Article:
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The “How To” of Information Architecture comes down to the ability to organize and present information into a usable format.
There are three main components of Information Architecture that we as website designers must master:
Groups should correspond to how the user thinks about the subject matter. These groups should be broken down into standard categories and subcategories—main navigational links and sub-navigational links.
The goal of organizing a website hierarchy is to devise a sequence that best suits the users’ needs. Pages may be sequenced in order of importance or chronological order.
Names of your pages should be “generally specific”—meaning the names should be concise, yet broad enough to be meaningful to the user.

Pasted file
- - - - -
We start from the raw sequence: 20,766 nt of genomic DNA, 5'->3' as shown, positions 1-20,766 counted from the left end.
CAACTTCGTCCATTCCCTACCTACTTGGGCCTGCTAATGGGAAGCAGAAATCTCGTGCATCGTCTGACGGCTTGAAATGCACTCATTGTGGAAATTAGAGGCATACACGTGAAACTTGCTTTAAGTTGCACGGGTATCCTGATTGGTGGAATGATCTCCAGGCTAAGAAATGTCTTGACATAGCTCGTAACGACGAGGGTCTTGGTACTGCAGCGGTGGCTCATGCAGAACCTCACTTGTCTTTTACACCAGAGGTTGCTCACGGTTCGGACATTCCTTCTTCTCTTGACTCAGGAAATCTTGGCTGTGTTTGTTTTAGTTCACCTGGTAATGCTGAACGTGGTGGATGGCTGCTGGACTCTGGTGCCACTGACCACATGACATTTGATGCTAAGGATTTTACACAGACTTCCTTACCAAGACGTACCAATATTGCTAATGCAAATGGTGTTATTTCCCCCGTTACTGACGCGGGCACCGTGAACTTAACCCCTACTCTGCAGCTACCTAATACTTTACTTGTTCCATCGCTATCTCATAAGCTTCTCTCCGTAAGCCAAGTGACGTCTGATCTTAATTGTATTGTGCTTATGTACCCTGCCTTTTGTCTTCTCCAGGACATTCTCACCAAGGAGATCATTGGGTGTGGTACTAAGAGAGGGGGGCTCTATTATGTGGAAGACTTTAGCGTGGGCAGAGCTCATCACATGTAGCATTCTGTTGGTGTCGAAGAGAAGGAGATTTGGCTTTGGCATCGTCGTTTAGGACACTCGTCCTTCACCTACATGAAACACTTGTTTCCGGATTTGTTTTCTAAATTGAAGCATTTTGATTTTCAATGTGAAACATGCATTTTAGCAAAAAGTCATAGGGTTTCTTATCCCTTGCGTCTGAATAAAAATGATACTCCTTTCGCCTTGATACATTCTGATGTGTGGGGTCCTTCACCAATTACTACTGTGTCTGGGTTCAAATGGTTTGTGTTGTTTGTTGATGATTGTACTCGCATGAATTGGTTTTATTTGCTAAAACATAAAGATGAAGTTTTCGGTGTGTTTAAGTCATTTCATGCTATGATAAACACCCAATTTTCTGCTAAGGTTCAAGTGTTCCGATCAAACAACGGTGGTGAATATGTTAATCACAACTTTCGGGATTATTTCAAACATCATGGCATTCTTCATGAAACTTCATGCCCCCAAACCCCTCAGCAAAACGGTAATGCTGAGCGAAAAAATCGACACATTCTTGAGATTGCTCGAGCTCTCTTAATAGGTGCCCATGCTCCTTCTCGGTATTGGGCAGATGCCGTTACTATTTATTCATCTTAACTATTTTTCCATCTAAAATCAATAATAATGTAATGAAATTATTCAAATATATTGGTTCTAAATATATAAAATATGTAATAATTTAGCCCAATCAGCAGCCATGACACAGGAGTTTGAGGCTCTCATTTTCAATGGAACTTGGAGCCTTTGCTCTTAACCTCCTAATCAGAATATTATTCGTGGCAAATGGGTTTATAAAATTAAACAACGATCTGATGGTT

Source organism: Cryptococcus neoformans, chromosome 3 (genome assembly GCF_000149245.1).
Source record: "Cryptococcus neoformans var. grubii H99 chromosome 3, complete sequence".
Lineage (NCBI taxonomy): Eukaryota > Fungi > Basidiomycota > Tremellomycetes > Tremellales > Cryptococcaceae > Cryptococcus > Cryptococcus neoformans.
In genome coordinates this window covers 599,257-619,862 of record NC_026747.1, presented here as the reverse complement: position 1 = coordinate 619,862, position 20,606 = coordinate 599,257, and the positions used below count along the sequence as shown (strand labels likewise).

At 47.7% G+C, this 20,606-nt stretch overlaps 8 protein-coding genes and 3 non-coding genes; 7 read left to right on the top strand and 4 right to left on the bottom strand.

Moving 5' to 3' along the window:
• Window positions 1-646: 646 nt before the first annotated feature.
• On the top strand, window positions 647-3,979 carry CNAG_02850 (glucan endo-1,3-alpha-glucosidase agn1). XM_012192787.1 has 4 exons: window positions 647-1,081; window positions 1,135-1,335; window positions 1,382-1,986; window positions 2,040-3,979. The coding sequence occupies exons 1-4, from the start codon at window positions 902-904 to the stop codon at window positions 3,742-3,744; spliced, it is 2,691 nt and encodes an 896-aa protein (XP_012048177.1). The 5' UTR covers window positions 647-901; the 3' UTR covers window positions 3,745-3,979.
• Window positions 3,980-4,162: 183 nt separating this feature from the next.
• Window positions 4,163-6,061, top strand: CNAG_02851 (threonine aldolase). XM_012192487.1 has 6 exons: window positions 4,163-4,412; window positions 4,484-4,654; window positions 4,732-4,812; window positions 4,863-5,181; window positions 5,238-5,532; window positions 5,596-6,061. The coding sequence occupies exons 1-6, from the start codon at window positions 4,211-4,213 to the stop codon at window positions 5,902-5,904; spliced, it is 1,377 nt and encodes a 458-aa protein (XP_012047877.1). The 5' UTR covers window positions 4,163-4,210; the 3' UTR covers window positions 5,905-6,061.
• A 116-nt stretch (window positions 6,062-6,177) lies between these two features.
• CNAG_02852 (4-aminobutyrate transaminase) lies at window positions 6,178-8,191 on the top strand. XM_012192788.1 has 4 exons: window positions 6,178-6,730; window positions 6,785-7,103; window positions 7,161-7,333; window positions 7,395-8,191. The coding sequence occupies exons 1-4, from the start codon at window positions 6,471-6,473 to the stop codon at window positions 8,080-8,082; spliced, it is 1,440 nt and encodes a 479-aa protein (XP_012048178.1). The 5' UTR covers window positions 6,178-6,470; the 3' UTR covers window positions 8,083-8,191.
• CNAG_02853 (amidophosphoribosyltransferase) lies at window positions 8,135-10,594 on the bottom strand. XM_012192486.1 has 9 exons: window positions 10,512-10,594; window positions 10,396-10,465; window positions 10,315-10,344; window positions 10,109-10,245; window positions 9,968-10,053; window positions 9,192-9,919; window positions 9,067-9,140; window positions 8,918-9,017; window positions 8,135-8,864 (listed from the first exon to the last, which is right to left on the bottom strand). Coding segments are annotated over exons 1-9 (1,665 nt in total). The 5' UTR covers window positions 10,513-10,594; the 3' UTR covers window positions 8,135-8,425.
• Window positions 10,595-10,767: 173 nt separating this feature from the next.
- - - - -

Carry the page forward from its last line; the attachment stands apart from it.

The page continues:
When starting out with an architecture we need to ask… “What do our users want to know?” about this business, organization or artist:
Let’s take a look at some sample questions that may influence whether someone would visit this restaurant:
Once we figure out what our users want to know, we then need to create an architecture document that will lead them to the answer of their question by grouping these topics into categories and subcategories that will become our navigation scheme:
If the user can find the answer to their question on the website, they will be more likely to buy the business’s products or services.